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These New Rules of the Road Could Save Your Life — and Real Money on Car Insurance

I was approved for an 8 percent discount on my auto policy after spending just a few hours taking the AARP Smart Driver™ Course online.

I’ve had my driver’s license for nearly 40 years. In all that time, I’ve only ever been in two minor fender-benders and gotten one speeding ticket, which I fought and won. So, aside from helping my son study for his driver’s license 10 years ago, I don’t give the skill of driving much thought. That is until recently when I was asked by my editor to “test drive” the AARP Smart Driver™ course. And let me tell you, after six self-paced hours online learning about new vehicle technology, tips and tricks for safer driving and mitigating my risk of an accident, I can confidently say I’m a more-savvy driver today than I’ve ever been.  

Taking a refresher driving class may seem like much ado about nothing, but according to data from the Governors Highway Safety Association, fatal accidents “disproportionately affect Black, Indigenous and people of color.” Being older puts folks at greater risk, too. Though they are healthier than ever, drivers 70-plus are still more fragile than younger people, so if they do crash, they are more likely to experience serious injury than drivers age 35-54. The good news is that 90 percent of crashes are preventable. And if all of that doesn’t move you, check out how much money you could save on your auto insurance just by taking this course. I’m saving 8 percent on my policy for the next three years.

 Click here to learn more about the AARP Smart Driver™ course

The driving course advertises that it’s designed to help you boost your safety awareness, refresh and improve your driving skills, minimize your risk of a crash, increase your confidence, prolong your mobility and maintain your independence. But I learned so much more. 

“The good news is that 90 percent of crashes are preventable. And if all of that doesn’t move you, check out how much money you could save on your auto insurance just by taking this course. I’m saving 8 percent on my policy for the next three years.” 

One of the things that really struck me was the reality that, as I get older, some things will become more physically difficult for me. The world has changed, and we all need to adapt to changes. And, as the course says, “that means learning new strategies for better driving.” Meaning, it’s important to put my ego aside and admit that I might not know everything about driving and, yes, I am getting older.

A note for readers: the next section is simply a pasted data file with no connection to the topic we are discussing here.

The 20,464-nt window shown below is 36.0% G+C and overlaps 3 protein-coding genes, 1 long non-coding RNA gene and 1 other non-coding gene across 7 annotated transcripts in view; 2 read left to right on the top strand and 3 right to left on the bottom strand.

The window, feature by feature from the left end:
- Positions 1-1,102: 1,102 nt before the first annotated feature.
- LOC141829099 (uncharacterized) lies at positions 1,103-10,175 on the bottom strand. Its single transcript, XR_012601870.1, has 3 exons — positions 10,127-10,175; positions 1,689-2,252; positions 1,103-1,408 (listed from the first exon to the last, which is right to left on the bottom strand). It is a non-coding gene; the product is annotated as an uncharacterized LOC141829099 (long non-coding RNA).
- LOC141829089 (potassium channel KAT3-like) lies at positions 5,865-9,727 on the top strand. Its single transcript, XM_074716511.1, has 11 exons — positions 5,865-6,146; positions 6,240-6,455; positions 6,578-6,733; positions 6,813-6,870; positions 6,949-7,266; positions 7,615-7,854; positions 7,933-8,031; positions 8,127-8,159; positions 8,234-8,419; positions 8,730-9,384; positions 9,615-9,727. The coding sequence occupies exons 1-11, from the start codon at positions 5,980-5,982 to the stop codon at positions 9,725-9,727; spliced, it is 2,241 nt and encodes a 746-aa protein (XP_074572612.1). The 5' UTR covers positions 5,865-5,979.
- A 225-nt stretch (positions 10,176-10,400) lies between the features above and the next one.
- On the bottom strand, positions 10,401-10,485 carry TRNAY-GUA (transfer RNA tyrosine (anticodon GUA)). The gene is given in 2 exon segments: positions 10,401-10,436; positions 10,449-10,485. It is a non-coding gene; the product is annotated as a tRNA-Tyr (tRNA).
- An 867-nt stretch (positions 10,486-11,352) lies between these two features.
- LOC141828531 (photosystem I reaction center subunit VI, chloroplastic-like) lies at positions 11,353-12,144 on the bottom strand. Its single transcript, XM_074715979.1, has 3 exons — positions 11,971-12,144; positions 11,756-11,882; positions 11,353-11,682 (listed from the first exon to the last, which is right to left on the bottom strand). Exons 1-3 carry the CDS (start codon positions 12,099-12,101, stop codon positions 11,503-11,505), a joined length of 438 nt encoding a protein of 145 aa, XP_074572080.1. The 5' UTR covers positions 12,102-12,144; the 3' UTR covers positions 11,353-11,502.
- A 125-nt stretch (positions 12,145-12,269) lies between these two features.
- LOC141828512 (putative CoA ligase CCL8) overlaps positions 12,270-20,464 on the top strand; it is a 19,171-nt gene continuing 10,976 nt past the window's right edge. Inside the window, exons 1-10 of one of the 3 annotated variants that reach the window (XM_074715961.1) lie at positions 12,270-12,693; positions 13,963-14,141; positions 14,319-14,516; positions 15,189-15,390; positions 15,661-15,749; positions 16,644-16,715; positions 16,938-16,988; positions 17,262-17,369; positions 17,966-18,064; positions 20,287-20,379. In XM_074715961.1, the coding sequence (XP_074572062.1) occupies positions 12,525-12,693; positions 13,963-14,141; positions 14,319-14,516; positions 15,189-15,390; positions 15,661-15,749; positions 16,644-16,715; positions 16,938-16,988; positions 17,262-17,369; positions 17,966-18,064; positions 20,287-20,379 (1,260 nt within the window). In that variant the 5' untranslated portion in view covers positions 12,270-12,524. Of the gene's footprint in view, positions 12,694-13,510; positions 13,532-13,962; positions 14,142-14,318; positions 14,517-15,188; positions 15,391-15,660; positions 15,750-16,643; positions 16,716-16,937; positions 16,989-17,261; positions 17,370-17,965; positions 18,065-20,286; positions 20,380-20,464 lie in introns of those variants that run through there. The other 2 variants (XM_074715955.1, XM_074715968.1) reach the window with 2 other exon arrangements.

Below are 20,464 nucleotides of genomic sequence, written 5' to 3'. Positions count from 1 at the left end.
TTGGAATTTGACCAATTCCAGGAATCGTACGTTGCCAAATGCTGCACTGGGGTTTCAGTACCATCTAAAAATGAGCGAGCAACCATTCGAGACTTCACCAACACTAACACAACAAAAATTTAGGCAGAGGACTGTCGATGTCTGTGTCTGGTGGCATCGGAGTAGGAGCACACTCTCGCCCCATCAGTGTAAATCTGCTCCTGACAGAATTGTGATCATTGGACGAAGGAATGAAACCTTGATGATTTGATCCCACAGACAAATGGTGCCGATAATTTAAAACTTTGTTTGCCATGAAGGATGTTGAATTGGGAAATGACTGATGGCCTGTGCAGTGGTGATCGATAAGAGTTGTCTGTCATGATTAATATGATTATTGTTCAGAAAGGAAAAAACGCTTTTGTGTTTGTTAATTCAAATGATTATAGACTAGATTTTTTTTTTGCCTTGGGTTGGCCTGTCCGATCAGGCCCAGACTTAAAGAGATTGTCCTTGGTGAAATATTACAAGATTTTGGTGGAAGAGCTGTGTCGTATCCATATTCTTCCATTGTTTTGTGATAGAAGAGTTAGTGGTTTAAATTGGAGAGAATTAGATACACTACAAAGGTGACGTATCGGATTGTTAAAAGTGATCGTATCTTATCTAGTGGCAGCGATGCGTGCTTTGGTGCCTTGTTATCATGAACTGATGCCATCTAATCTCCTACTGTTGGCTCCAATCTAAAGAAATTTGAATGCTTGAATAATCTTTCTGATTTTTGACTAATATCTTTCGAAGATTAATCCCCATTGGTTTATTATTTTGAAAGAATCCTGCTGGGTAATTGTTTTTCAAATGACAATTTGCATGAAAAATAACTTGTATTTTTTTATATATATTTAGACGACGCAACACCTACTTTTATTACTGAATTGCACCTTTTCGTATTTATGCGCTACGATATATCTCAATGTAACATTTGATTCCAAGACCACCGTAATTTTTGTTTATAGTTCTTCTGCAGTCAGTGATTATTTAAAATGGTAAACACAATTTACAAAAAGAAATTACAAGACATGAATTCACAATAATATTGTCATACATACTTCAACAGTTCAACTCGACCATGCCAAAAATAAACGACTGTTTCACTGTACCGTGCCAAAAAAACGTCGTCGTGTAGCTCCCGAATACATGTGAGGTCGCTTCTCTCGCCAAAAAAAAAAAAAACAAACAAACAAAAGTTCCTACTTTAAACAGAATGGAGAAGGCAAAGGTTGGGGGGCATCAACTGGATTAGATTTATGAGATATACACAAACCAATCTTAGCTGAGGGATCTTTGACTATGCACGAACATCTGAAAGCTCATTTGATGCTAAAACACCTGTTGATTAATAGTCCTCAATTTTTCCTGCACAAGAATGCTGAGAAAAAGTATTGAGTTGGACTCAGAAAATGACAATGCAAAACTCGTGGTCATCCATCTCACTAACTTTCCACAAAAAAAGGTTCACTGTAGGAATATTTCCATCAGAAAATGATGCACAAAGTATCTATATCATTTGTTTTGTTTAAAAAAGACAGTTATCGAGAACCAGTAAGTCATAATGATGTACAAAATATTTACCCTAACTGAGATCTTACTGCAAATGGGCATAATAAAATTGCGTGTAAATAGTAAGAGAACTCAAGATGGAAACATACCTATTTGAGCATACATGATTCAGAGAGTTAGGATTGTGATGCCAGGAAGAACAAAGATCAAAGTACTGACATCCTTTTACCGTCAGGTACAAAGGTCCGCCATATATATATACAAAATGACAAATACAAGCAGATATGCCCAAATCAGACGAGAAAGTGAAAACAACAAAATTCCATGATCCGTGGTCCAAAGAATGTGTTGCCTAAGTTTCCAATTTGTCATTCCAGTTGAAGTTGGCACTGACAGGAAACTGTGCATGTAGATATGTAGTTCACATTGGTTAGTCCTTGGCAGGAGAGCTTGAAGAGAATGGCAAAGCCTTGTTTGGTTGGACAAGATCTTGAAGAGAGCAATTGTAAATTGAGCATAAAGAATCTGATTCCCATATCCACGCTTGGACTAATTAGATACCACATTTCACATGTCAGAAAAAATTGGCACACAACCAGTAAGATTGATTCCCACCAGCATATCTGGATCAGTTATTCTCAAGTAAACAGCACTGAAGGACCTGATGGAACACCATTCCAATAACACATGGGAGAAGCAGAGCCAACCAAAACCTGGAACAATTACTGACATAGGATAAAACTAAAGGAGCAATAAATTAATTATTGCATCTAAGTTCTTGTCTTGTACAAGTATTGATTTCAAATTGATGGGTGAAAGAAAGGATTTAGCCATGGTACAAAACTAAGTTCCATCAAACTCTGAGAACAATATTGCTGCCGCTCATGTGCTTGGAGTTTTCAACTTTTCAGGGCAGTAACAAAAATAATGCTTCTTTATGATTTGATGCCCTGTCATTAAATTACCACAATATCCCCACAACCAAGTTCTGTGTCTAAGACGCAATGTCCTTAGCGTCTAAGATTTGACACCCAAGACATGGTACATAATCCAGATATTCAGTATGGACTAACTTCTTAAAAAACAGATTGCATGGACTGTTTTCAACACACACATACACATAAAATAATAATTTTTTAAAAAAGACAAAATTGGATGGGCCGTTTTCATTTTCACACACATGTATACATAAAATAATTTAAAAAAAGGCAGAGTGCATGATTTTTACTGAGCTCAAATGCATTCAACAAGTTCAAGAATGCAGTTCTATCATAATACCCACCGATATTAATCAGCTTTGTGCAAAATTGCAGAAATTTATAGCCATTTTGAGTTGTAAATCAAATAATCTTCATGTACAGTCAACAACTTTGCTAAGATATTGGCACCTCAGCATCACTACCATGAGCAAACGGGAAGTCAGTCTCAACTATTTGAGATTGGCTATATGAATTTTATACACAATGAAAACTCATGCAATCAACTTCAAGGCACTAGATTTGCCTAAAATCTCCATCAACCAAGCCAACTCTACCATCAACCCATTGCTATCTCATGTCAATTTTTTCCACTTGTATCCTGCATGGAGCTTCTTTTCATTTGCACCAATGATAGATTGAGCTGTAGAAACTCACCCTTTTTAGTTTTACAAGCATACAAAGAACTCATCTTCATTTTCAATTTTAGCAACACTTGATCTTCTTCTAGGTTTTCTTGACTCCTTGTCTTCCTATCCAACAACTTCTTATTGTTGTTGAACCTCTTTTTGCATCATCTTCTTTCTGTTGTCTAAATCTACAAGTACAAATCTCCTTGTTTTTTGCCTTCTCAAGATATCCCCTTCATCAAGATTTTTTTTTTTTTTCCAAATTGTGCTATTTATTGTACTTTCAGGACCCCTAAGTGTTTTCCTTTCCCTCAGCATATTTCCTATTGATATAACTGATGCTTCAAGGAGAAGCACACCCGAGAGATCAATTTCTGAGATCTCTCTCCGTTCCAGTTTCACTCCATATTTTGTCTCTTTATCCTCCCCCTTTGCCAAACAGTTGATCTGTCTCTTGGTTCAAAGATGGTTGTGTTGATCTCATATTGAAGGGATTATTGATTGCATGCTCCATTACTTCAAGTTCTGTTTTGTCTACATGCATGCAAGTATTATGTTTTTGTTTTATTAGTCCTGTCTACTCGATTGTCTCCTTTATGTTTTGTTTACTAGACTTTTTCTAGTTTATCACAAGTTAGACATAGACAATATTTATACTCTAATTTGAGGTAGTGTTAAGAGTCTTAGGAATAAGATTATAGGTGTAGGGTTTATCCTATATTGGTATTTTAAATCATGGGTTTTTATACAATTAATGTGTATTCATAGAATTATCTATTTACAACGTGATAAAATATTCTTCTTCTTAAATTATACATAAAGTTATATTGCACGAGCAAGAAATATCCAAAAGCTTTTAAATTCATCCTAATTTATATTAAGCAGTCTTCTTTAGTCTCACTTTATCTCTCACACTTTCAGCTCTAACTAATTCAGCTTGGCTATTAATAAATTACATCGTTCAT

One thing I was surprised to learn was the plethora of things that can impact driving — medicines, mental health issues and our mobility. It’s vitally important that we stay flexible, and that means working out regularly as much as we can and stretching to the best of our abilities. Driving is physical. You have to turn your head, so your neck muscles need to stay supple. Getting in and out of a car requires twisting, lifting and squatting. The course offers a few simple exercises we can all do daily to maintain flexibility, which can help us to be more alert and able to react quickly if we need to. 

One of my favorite things in the course was learning about all of the new technology available in new cars. Frankly, it even made me feel a lot more comfortable understanding the various gadgets in my own 2004 Lexus. I discovered newfound confidence around my car and when I’m ready for a new car, I’m more excited about all the features rather than intimidated by them. 

Monique R. Evans, Director of the Eastern Federal Lands Highway Division (EFLHD) in the Federal Highway Administration is one of the featured speakers in the course. In addition to the many topics she covers, one thing she said really stuck with me — the “importance of embracing lifelong learning in all that we do.” Most of us drive every day and don’t give a lot of thought to it. But, as Evans says, even if you’ve been cooking for decades, you’ve still got to continue to try new recipes. 

I found this course to be a lot more than just a way for me to save money on my auto insurance (although I can’t lie, that was huge). It also reinforced the notion of continuing to learn, even those things we do every day, such as cooking or driving. 

So I’ll continue to learn, stay as fit as I can and maybe someday I’ll have enough money to have a limo at my beck and call. But barring that, I intend to keep going till the wheels fall off. 

Click here to learn more about the AARP Smart Driver™ course

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